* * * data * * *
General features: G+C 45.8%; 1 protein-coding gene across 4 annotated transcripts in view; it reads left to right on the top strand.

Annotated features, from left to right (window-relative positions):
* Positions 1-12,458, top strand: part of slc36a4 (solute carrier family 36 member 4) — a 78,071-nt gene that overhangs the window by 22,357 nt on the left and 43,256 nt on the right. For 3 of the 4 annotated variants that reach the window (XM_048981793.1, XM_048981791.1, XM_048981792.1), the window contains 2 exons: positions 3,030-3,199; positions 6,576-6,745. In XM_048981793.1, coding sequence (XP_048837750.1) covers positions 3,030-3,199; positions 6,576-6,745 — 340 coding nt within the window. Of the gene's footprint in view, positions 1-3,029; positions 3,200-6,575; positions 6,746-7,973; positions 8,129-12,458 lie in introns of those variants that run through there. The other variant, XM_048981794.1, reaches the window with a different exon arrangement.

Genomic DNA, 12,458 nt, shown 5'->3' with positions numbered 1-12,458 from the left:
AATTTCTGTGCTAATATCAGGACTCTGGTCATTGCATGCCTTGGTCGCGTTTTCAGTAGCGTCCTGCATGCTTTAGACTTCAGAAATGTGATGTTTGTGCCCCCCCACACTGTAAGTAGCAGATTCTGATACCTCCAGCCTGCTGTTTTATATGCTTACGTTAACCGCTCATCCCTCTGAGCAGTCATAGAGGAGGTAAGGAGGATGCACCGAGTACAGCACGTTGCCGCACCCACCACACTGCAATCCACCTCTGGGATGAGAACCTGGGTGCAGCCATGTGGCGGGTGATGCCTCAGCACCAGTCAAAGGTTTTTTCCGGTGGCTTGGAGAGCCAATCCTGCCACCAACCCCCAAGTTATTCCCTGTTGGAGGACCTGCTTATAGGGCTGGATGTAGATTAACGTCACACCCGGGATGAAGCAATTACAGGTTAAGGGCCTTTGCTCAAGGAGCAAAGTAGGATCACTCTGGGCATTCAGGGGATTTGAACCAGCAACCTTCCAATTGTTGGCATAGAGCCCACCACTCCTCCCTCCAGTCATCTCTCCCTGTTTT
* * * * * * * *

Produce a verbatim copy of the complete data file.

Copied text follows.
General features: G+C 45.8%; 1 protein-coding gene across 4 annotated transcripts in view; it reads left to right on the top strand.

Annotated features, from left to right (window-relative positions):
* Positions 1-12,458, top strand: part of slc36a4 (solute carrier family 36 member 4) — a 78,071-nt gene that overhangs the window by 22,357 nt on the left and 43,256 nt on the right. For 3 of the 4 annotated variants that reach the window (XM_048981793.1, XM_048981791.1, XM_048981792.1), the window contains 2 exons: positions 3,030-3,199; positions 6,576-6,745. In XM_048981793.1, coding sequence (XP_048837750.1) covers positions 3,030-3,199; positions 6,576-6,745 — 340 coding nt within the window. Of the gene's footprint in view, positions 1-3,029; positions 3,200-6,575; positions 6,746-7,973; positions 8,129-12,458 lie in introns of those variants that run through there. The other variant, XM_048981794.1, reaches the window with a different exon arrangement.

Genomic DNA, 12,458 nt, shown 5'->3' with positions numbered 1-12,458 from the left:
AATTTCTGTGCTAATATCAGGACTCTGGTCATTGCATGCCTTGGTCGCGTTTTCAGTAGCGTCCTGCATGCTTTAGACTTCAGAAATGTGATGTTTGTGCCCCCCCACACTGTAAGTAGCAGATTCTGATACCTCCAGCCTGCTGTTTTATATGCTTACGTTAACCGCTCATCCCTCTGAGCAGTCATAGAGGAGGTAAGGAGGATGCACCGAGTACAGCACGTTGCCGCACCCACCACACTGCAATCCACCTCTGGGATGAGAACCTGGGTGCAGCCATGTGGCGGGTGATGCCTCAGCACCAGTCAAAGGTTTTTTCCGGTGGCTTGGAGAGCCAATCCTGCCACCAACCCCCAAGTTATTCCCTGTTGGAGGACCTGCTTATAGGGCTGGATGTAGATTAACGTCACACCCGGGATGAAGCAATTACAGGTTAAGGGCCTTTGCTCAAGGAGCAAAGTAGGATCACTCTGGGCATTCAGGGGATTTGAACCAGCAACCTTCCAATTGTTGGCATAGAGCCCACCACTCCTCCCTCCAGTCATCTCTCCCTGTTTT